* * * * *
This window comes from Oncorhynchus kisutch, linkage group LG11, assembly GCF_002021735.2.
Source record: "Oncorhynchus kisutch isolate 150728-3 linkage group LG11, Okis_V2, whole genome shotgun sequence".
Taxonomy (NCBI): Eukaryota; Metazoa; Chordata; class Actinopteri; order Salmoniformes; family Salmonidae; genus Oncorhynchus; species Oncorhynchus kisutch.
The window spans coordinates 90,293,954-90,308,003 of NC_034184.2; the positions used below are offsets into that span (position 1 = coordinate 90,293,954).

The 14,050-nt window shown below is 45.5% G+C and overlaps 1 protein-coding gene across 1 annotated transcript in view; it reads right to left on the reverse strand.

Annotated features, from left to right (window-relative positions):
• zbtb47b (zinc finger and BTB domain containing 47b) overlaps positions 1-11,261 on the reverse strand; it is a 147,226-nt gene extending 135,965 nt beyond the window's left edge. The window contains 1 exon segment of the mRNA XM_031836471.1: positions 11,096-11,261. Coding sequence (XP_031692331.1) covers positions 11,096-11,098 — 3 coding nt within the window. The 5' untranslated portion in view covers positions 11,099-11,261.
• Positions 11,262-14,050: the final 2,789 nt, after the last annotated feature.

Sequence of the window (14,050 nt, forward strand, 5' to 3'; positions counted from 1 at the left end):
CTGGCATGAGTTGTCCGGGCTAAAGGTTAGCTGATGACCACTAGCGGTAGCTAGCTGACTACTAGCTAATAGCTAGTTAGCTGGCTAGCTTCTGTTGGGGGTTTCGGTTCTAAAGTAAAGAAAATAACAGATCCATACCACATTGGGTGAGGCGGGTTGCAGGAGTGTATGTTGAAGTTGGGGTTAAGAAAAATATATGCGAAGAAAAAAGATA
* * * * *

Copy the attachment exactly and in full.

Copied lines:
This window comes from Oncorhynchus kisutch, linkage group LG11, assembly GCF_002021735.2.
Source record: "Oncorhynchus kisutch isolate 150728-3 linkage group LG11, Okis_V2, whole genome shotgun sequence".
Taxonomy (NCBI): Eukaryota; Metazoa; Chordata; class Actinopteri; order Salmoniformes; family Salmonidae; genus Oncorhynchus; species Oncorhynchus kisutch.
The window spans coordinates 90,293,954-90,308,003 of NC_034184.2; the positions used below are offsets into that span (position 1 = coordinate 90,293,954).

The 14,050-nt window shown below is 45.5% G+C and overlaps 1 protein-coding gene across 1 annotated transcript in view; it reads right to left on the reverse strand.

Annotated features, from left to right (window-relative positions):
• zbtb47b (zinc finger and BTB domain containing 47b) overlaps positions 1-11,261 on the reverse strand; it is a 147,226-nt gene extending 135,965 nt beyond the window's left edge. The window contains 1 exon segment of the mRNA XM_031836471.1: positions 11,096-11,261. Coding sequence (XP_031692331.1) covers positions 11,096-11,098 — 3 coding nt within the window. The 5' untranslated portion in view covers positions 11,099-11,261.
• Positions 11,262-14,050: the final 2,789 nt, after the last annotated feature.

Sequence of the window (14,050 nt, forward strand, 5' to 3'; positions counted from 1 at the left end):
CTGGCATGAGTTGTCCGGGCTAAAGGTTAGCTGATGACCACTAGCGGTAGCTAGCTGACTACTAGCTAATAGCTAGTTAGCTGGCTAGCTTCTGTTGGGGGTTTCGGTTCTAAAGTAAAGAAAATAACAGATCCATACCACATTGGGTGAGGCGGGTTGCAGGAGTGTATGTTGAAGTTGGGGTTAAGAAAAATATATGCGAAGAAAAAAGATA